Seasons other than summer

≥ 2 weeks

7

3

2.3

0.6 - 9.0

< 2 weeks

32

36

 

 

Specific statistical methods are used to look for effect modification and test the homogeneity of stratum specific risk ratios or odds ratios. The most popular tests include the Woolf test, Breslow-Day, Χ2 for trends, etc. Details of the various methods can be found in referenced books and articles [2].

Assessing risk differences between exposed and unexposed cohorts

In the two above examples, effect modification was assessed by comparing the risk ratios or odds ratios between different sub-groups (strata) of a population. However we sometimes use risk difference to identify how risk varies between exposed and unexposed cohorts.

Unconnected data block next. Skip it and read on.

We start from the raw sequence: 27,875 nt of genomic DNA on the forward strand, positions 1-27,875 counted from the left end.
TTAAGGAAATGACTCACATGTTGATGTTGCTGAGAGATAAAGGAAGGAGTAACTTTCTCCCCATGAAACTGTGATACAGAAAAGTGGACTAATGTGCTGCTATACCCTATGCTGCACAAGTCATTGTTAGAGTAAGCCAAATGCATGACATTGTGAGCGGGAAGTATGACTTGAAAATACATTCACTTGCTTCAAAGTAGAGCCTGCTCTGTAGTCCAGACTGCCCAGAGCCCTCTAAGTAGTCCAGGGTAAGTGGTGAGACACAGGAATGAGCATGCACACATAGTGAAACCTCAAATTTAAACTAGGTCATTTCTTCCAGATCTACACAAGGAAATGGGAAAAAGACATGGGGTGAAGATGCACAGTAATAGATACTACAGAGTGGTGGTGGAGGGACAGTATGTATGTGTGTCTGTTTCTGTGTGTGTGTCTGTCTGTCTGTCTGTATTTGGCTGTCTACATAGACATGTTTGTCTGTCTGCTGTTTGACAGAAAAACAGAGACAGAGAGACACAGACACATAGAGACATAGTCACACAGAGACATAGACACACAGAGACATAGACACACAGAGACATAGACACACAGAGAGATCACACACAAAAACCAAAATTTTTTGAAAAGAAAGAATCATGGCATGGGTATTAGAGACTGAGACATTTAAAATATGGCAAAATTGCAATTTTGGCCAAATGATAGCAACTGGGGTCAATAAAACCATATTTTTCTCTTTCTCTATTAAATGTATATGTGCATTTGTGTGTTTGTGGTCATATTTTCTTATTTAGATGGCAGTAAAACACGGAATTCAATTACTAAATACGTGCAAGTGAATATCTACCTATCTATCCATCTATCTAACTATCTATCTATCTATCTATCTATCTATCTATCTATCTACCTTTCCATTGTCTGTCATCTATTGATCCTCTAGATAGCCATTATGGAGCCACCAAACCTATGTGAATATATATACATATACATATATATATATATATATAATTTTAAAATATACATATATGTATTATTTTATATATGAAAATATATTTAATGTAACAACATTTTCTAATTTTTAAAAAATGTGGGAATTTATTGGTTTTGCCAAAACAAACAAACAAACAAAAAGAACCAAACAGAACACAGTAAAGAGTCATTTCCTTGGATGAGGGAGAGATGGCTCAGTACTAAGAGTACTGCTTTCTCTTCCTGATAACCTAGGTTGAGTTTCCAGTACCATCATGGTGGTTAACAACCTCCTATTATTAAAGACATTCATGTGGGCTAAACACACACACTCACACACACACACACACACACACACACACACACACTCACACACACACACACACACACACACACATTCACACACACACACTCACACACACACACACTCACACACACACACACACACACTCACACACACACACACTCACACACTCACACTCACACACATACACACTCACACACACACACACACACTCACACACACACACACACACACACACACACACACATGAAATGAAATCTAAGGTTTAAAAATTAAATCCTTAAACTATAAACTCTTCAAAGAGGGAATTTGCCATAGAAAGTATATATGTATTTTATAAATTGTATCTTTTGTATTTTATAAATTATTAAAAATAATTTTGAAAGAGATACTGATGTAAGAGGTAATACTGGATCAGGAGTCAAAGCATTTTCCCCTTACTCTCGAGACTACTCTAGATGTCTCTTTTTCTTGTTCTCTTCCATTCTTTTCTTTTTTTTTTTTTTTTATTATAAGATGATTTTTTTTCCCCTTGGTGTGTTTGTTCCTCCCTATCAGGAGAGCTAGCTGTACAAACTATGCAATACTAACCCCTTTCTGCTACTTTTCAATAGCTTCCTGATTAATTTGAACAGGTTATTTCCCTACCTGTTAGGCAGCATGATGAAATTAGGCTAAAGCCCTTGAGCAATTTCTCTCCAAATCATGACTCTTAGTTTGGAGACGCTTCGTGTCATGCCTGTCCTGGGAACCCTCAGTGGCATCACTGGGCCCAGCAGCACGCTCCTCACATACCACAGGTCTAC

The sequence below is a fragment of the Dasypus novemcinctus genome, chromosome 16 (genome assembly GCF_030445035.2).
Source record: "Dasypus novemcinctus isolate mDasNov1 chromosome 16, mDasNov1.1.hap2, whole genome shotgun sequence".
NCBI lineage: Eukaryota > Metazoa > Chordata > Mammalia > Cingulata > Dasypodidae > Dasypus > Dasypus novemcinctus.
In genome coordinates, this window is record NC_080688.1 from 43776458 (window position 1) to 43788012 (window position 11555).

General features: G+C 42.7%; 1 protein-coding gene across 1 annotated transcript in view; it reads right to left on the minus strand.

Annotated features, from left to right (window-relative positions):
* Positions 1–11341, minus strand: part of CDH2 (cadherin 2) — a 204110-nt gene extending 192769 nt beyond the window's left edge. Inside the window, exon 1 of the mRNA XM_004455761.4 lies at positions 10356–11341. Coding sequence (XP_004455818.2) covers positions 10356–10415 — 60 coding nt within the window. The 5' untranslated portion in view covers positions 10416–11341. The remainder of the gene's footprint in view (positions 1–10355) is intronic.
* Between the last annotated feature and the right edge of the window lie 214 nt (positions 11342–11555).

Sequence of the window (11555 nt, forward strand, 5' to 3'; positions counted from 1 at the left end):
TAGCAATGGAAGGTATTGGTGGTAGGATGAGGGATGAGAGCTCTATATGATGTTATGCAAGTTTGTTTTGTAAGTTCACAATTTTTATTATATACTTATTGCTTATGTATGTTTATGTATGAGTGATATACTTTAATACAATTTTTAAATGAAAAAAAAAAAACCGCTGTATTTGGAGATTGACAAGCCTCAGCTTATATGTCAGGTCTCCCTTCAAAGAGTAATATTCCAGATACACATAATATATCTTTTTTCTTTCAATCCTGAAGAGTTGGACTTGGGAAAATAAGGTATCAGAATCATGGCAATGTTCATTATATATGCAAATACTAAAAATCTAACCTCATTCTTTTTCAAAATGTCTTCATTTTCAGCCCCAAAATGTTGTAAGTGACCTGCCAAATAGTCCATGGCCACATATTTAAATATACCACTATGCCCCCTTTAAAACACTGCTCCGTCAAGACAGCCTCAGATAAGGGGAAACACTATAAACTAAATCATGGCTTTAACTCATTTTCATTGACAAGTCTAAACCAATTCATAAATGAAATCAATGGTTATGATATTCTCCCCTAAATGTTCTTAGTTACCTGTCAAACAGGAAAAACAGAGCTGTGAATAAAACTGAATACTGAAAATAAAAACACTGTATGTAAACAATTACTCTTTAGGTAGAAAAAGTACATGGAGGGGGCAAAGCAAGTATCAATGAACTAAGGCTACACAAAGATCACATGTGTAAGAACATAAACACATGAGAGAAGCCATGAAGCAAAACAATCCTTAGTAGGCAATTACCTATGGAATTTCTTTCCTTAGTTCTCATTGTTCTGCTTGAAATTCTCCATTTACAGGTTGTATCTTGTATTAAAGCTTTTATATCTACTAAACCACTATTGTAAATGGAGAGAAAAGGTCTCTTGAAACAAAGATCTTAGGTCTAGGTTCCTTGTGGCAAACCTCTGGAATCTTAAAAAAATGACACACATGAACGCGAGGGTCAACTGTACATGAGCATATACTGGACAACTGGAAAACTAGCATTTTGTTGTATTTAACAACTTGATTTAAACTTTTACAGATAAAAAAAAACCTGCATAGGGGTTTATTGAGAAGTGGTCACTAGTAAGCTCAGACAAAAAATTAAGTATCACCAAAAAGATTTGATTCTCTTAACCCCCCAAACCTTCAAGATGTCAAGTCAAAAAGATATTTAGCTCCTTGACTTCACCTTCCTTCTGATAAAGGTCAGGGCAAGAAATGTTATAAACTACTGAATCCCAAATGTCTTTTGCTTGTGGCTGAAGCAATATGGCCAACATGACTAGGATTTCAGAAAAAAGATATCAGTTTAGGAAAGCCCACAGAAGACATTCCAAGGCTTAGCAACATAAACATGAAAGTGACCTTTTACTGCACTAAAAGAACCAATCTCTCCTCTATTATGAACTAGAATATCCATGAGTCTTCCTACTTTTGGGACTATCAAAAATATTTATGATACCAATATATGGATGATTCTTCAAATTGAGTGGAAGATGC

The following example is a classic illustration of the difficulty to conclude on the presence or not of effect modification according to the type of effect measure we use (risk ratio or risk difference). In the figure, the risk of hypothetical disease X is compared between exposed and unexposed according to age. The risk increases with age linearly among unexposed (bold line). For the exposed groups two alternatives are presented. First the line representing the increase of risk with age among exposed (plain line) is parallel to that of unexposed. The risk difference (RD) is constant and the RR decreases with age. Alternatively (doted line) if risk increases with a bigger slope among exposed, RD increases with age and RR is constant. This is why some authors would use the term effect-measure modification rather than effect modification to make sure that the type of effect measure (RR or RD) is specified [3;4]. Some also refer to "an effect modifier of the risk difference" or alternatively of the risk ratio.